Supreme Court Brings Sanity to Design Patent Damages

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Yesterday, the Supreme Court unanimously reversed a decision of the Federal Circuit in the long-running iPhone litigation between Apple and Samsung and we, the Software & Information Industry Association (SIIA), welcomed it.  The Federal Circuit had held that when a design patent is infringed, the plaintiff is entitled to the total profits from the infringing product—even where the infringing product has many components.  The lower court had permitted Apple to recover all of the profits from the sale of infringing Samsung Galaxy phones, despite the fact that the allegedly infringed elements were minor ornamental components of the overall product. 

In more formal terms, the Federal Circuit had found that section 289 of the Patent Act granted the owner of an infringed design patent the rights to the “total profits” from the “article of manufacture”—a concept that works well with carpets or tchotchkes, but poorly with multi-function devices like cell phones. 

The lower court’s approach set up some profoundly perverse incentives.  SIIA filed an amicus in that case because of the risk that the Federal Circuit’s interpretation of design patent damages could create a whole new—and potentially far more expensive—fight against non-practicing entities.   Examples abounded: the use of a design-patent protected icon in a graphical user interface could lead to a jury award for all profits from the sale of a photo editing program.  The use of a design-patented cup holder could lead to all profits from the sale of a self-driving car.  And so on.  If the lower court’s approach prevailed,  we fully expected to see the same kinds of activity that had occurred in the utility patent space: non-practicing entities purchasing design patents and suing companies for infringement.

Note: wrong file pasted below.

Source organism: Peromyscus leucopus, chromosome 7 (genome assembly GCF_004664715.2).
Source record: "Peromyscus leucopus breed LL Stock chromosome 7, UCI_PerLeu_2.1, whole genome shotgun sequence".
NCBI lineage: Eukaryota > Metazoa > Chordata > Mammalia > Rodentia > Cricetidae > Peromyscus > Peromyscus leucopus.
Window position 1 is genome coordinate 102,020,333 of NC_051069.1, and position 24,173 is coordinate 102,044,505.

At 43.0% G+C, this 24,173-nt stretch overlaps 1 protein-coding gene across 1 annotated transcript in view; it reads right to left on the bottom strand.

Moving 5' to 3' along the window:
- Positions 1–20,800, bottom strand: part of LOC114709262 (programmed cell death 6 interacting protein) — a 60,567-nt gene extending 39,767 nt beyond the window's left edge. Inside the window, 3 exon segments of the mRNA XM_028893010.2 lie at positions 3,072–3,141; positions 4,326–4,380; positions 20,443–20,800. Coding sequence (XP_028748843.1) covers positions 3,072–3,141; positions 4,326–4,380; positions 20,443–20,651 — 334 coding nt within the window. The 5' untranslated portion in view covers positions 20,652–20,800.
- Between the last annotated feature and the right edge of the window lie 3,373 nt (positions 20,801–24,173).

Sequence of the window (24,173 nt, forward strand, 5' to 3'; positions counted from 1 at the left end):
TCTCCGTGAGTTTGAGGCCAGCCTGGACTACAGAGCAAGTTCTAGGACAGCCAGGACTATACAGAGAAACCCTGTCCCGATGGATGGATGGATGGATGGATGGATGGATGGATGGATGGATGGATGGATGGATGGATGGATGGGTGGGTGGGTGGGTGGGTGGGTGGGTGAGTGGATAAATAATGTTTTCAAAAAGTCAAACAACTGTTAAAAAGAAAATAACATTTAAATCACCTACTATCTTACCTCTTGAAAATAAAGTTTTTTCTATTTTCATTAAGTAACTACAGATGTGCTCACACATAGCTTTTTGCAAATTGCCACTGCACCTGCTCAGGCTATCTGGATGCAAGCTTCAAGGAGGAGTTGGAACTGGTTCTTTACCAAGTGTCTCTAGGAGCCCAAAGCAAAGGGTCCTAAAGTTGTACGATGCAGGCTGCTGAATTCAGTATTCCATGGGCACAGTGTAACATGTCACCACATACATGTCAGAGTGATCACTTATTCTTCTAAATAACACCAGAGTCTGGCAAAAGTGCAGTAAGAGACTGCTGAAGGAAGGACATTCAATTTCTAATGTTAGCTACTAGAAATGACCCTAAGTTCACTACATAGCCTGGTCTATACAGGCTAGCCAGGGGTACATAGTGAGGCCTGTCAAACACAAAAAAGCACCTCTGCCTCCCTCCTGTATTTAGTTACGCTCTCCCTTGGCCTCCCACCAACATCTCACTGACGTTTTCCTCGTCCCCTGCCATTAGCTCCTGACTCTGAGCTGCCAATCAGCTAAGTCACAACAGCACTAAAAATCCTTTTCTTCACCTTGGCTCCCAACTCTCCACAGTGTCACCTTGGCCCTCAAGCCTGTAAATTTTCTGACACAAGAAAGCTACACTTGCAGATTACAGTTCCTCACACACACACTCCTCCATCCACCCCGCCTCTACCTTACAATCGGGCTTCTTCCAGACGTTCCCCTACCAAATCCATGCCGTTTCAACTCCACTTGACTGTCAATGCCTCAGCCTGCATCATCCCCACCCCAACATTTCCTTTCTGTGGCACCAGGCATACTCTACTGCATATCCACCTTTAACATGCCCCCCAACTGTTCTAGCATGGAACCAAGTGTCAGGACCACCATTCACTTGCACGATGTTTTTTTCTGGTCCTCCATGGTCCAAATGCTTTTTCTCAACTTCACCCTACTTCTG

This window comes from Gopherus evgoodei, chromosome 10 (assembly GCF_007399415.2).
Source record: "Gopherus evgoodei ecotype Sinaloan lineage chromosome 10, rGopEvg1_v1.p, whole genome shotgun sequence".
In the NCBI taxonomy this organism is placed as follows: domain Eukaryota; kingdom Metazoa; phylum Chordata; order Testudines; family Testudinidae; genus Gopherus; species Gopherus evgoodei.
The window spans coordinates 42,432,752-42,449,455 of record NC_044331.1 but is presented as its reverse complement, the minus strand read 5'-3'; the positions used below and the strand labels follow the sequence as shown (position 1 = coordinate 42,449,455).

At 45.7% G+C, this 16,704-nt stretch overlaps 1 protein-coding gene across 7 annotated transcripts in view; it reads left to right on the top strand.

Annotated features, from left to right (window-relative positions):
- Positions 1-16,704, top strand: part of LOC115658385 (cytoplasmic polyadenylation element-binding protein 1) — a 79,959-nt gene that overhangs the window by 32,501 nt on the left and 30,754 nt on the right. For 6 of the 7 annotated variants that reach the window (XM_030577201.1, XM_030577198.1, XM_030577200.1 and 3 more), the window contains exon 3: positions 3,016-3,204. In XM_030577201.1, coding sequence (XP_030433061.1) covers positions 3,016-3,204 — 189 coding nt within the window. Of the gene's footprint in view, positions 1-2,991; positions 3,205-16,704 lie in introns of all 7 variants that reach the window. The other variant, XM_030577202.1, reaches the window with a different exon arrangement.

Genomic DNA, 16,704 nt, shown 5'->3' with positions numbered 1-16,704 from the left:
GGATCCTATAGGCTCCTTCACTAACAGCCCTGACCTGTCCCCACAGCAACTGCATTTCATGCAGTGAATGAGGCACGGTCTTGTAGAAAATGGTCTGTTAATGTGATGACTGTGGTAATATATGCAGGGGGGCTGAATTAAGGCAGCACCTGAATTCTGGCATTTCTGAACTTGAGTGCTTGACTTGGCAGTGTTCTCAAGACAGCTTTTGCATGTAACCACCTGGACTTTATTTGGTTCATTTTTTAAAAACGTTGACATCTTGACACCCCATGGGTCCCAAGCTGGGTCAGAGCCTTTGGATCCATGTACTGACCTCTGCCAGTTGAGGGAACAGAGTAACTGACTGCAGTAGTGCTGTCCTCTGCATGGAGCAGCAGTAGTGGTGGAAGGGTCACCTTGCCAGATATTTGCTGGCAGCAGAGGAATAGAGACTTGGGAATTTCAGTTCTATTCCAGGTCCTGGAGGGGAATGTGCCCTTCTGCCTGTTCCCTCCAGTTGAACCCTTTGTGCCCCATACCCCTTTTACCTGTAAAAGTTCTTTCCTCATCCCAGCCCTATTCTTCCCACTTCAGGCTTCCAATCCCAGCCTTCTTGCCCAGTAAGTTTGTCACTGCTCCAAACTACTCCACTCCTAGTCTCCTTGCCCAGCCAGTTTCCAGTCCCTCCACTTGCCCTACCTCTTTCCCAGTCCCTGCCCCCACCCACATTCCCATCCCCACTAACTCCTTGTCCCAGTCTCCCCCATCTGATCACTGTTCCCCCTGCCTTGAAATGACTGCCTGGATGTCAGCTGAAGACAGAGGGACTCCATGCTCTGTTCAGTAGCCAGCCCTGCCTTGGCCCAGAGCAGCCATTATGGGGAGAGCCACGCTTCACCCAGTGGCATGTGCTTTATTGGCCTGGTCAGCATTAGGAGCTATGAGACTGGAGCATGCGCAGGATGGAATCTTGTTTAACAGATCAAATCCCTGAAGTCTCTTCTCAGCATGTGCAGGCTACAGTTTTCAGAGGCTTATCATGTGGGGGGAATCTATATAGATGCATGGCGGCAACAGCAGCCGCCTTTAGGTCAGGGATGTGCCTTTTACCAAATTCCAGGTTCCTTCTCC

The Supreme Court rejected that approach. Writing the 8-0 opinion, Justice Sotomayor looked at the statute’s plain language and found that the way that the phrase “article of manufacture” was used in the statute, it could apply to part of a multi-function product. The court held—as SIIA and others had urged—that “the term “article of manufacture” broad enough to encompass both a product sold to a consumer and a component of that product.”  (On pages 6-7 of the slip opinion, the Court cited materials that only appeared in SIIA’s brief). 

Although this win is significant, the case is not over.  The Court remanded the case back to the Federal Circuit to determine how to apply the phrase “article of manufacture” to Samsung’s infringement.  We will continue to watch it.

Christopher Christopher Mohr is General Counsel and VP, Intellectual Property Policy & Enforcement at SIIA.